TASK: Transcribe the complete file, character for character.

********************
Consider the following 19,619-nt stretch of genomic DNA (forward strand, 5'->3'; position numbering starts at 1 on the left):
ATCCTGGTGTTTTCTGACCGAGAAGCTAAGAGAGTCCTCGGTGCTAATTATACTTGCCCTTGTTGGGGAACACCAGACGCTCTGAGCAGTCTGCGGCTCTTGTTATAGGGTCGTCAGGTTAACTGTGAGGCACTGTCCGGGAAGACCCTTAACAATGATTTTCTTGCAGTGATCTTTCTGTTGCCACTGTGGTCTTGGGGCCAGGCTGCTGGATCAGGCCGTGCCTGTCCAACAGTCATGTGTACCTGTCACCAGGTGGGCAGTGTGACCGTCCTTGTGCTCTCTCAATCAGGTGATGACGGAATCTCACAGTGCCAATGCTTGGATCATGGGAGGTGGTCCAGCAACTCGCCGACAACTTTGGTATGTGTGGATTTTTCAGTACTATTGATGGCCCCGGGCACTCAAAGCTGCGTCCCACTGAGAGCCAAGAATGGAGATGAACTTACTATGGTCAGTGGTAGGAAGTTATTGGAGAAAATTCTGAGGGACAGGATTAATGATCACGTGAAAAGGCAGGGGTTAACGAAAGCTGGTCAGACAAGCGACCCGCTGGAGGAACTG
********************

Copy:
Consider the following 19,619-nt stretch of genomic DNA (forward strand, 5'->3'; position numbering starts at 1 on the left):
ATCCTGGTGTTTTCTGACCGAGAAGCTAAGAGAGTCCTCGGTGCTAATTATACTTGCCCTTGTTGGGGAACACCAGACGCTCTGAGCAGTCTGCGGCTCTTGTTATAGGGTCGTCAGGTTAACTGTGAGGCACTGTCCGGGAAGACCCTTAACAATGATTTTCTTGCAGTGATCTTTCTGTTGCCACTGTGGTCTTGGGGCCAGGCTGCTGGATCAGGCCGTGCCTGTCCAACAGTCATGTGTACCTGTCACCAGGTGGGCAGTGTGACCGTCCTTGTGCTCTCTCAATCAGGTGATGACGGAATCTCACAGTGCCAATGCTTGGATCATGGGAGGTGGTCCAGCAACTCGCCGACAACTTTGGTATGTGTGGATTTTTCAGTACTATTGATGGCCCCGGGCACTCAAAGCTGCGTCCCACTGAGAGCCAAGAATGGAGATGAACTTACTATGGTCAGTGGTAGGAAGTTATTGGAGAAAATTCTGAGGGACAGGATTAATGATCACGTGAAAAGGCAGGGGTTAACGAAAGCTGGTCAGACAAGCGACCCGCTGGAGGAACTG